The oil price war that began at the end of 2014 further complicates matters. OPEC stands for the Organization of the Petroleum Exporting Countries and includes Algeria, Angola, Ecuador, the Islamic Republic of Iran, Iraq, Kuwait, Libya, Nigeria, Qatar, Saudi Arabia, the United Arab Emirates and Venezuela. With fracking in the USA finally proving profitable, it has become a threat to OPEC’s dominance in the energy market. Fracking is expensive so by pushing down the price, OPEC is hoping to ensure their crude oil popularity by making the USA’s energy extraction unprofitable. In only a few months, the price has plummeted 40% and is likely to drop further as OPEC has shown determination by only scheduling their next meeting for June 2015. America may respond by having its larger, global companies buy out the smaller ones or Congress may lift the ban on energy exports. Either way, the market is in for a rough ride and since we are not the one of the riders we can only hope that these horses of power don’t trample our economy further.
This puts Russia in the most difficult position as gas is responsible for half of its economy. How will President Putin respond to the potential collapse of his country? How will it affect BRICS? Will China be loyal? How will this affect us?
Amidst all this, the USA stopped it’s Quantitive easing program this year. The result of that is unknown as it will likely take a year or more to reach us.
Then there’s global instability to consider. Syria, Libya, Egypt and Greece are a mess. Portugal, France and Italy seem likely to follow. Even the Swiss are in trouble.
It seems to be a race between the money system collapsing again and a switch to a safer system, whether that be the SDR or something else.
The world is in a crisis that history will one day name.
So how does one provide for retirement? Or protect if already retired?
I have suggested to my father that if he uses a broker that he should not pay more than 1% on his earnings (i heard just yesterday of a greedy broker charging 5% – after inflation, you’re losing money). I told him to avoid money market accounts and unit trusts. He should play safe with diversity i.e.
- living annuity for monthly expenses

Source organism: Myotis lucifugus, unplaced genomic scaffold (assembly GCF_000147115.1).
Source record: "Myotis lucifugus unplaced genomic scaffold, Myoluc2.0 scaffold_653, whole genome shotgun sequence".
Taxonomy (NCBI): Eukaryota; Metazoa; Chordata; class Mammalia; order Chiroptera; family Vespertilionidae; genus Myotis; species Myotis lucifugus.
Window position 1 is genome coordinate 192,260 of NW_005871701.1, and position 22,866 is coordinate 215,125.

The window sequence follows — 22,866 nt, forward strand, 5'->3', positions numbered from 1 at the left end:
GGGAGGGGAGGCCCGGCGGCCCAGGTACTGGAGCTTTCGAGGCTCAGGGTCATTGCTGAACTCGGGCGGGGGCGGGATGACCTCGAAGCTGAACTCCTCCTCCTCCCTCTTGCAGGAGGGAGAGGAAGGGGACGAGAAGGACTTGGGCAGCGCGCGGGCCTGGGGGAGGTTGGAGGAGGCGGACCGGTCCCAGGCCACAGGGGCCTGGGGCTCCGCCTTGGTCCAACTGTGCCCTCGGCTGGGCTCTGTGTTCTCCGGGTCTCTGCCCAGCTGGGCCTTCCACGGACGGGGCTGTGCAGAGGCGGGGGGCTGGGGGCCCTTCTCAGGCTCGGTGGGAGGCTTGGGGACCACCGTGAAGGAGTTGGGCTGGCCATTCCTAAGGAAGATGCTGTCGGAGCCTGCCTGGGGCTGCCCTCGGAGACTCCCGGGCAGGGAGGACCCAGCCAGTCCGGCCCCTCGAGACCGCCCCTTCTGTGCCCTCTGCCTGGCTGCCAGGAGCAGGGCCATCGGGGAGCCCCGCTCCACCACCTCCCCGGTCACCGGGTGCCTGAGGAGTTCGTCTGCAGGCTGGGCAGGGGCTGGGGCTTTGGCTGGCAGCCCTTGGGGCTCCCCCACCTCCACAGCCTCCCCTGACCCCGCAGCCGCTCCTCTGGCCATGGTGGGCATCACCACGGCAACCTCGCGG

- higher interest 7-day account for emergencies
- 5-year fixed interest deposit with a well established entity
- property with extra rooms and showers built outside so that they can be rented if income is needed (barring revolution which requires a plane ticket and a second home, having something you physically own is the greatest safety net).
I’m definitely not an economist or an investment guru. I’m just a man with an opinion browsing the internet with intent. As level-headed as that portfolio approach seems to be to me, we’re not living in a level-headed world. I’m open to correction and advice.
When the economic storm landed in South Africa in 2009, i was steadfast and mostly alone on my blog when i warned locals (in the tourist town of Knysna where i stay) that hard times would remain with us for a very long time. I was called negative and a doomsayer by those who ignored that my intention was for us to face our economic reality with practicality rather than hope sold to us by the very money dealers who plonked us in this mess.
Unfortunately, i was proven true. Many small businesses shut down and chain stores are rapidly replacing our culture. Some of our brightest have left us in search of greener shores. Our town’s growth rate is the worst it’s been in 5 years. Crime is up. Protests are up. Cars are down in potholes and pipes are bursting. Public confidence in our municipality is at an all time low.
Where this storm will eventually blow us is unknown. All you can do is invest as safely as you can (as i hope my dad will).